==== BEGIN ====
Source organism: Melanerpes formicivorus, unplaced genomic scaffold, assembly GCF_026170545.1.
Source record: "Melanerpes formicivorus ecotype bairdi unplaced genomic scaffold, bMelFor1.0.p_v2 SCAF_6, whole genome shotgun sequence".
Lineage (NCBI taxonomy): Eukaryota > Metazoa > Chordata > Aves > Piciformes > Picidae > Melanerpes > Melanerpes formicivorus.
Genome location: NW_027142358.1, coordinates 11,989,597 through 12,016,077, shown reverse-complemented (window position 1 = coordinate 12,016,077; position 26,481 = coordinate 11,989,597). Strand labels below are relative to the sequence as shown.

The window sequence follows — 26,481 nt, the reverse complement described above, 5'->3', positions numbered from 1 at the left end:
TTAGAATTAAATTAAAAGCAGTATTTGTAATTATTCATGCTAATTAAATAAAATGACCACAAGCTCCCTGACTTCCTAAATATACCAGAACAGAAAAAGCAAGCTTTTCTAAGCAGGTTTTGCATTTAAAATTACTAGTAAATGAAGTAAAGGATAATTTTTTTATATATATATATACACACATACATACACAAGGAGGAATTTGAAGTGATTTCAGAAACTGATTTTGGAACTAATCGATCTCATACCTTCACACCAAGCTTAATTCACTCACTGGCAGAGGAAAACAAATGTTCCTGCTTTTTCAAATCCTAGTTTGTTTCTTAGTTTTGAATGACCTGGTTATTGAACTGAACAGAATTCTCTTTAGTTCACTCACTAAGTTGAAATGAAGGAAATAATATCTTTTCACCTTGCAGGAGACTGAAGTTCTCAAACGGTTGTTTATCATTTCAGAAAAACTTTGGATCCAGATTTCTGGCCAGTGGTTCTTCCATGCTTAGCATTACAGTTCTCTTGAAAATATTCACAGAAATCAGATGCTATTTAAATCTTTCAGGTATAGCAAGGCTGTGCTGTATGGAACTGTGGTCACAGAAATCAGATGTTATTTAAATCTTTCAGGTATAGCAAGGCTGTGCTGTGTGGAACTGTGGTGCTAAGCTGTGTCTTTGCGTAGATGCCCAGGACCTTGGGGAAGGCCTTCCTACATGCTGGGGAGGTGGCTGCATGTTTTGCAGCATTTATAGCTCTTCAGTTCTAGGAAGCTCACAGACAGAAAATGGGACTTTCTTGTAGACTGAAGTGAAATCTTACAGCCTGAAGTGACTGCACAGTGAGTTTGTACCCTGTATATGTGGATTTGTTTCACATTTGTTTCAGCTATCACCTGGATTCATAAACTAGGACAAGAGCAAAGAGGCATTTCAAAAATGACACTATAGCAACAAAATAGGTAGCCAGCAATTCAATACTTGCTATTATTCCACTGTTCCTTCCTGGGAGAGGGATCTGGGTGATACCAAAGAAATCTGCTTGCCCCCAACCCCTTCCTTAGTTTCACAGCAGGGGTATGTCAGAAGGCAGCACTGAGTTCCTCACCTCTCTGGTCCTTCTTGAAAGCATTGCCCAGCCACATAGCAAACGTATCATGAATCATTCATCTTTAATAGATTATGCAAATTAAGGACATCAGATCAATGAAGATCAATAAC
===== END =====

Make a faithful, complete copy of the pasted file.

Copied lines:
Source organism: Melanerpes formicivorus, unplaced genomic scaffold, assembly GCF_026170545.1.
Source record: "Melanerpes formicivorus ecotype bairdi unplaced genomic scaffold, bMelFor1.0.p_v2 SCAF_6, whole genome shotgun sequence".
Lineage (NCBI taxonomy): Eukaryota > Metazoa > Chordata > Aves > Piciformes > Picidae > Melanerpes > Melanerpes formicivorus.
Genome location: NW_027142358.1, coordinates 11,989,597 through 12,016,077, shown reverse-complemented (window position 1 = coordinate 12,016,077; position 26,481 = coordinate 11,989,597). Strand labels below are relative to the sequence as shown.

The window sequence follows — 26,481 nt, the reverse complement described above, 5'->3', positions numbered from 1 at the left end:
TTAGAATTAAATTAAAAGCAGTATTTGTAATTATTCATGCTAATTAAATAAAATGACCACAAGCTCCCTGACTTCCTAAATATACCAGAACAGAAAAAGCAAGCTTTTCTAAGCAGGTTTTGCATTTAAAATTACTAGTAAATGAAGTAAAGGATAATTTTTTTATATATATATATACACACATACATACACAAGGAGGAATTTGAAGTGATTTCAGAAACTGATTTTGGAACTAATCGATCTCATACCTTCACACCAAGCTTAATTCACTCACTGGCAGAGGAAAACAAATGTTCCTGCTTTTTCAAATCCTAGTTTGTTTCTTAGTTTTGAATGACCTGGTTATTGAACTGAACAGAATTCTCTTTAGTTCACTCACTAAGTTGAAATGAAGGAAATAATATCTTTTCACCTTGCAGGAGACTGAAGTTCTCAAACGGTTGTTTATCATTTCAGAAAAACTTTGGATCCAGATTTCTGGCCAGTGGTTCTTCCATGCTTAGCATTACAGTTCTCTTGAAAATATTCACAGAAATCAGATGCTATTTAAATCTTTCAGGTATAGCAAGGCTGTGCTGTATGGAACTGTGGTCACAGAAATCAGATGTTATTTAAATCTTTCAGGTATAGCAAGGCTGTGCTGTGTGGAACTGTGGTGCTAAGCTGTGTCTTTGCGTAGATGCCCAGGACCTTGGGGAAGGCCTTCCTACATGCTGGGGAGGTGGCTGCATGTTTTGCAGCATTTATAGCTCTTCAGTTCTAGGAAGCTCACAGACAGAAAATGGGACTTTCTTGTAGACTGAAGTGAAATCTTACAGCCTGAAGTGACTGCACAGTGAGTTTGTACCCTGTATATGTGGATTTGTTTCACATTTGTTTCAGCTATCACCTGGATTCATAAACTAGGACAAGAGCAAAGAGGCATTTCAAAAATGACACTATAGCAACAAAATAGGTAGCCAGCAATTCAATACTTGCTATTATTCCACTGTTCCTTCCTGGGAGAGGGATCTGGGTGATACCAAAGAAATCTGCTTGCCCCCAACCCCTTCCTTAGTTTCACAGCAGGGGTATGTCAGAAGGCAGCACTGAGTTCCTCACCTCTCTGGTCCTTCTTGAAAGCATTGCCCAGCCACATAGCAAACGTATCATGAATCATTCATCTTTAATAGATTATGCAAATTAAGGACATCAGATCAATGAAGATCAATAAC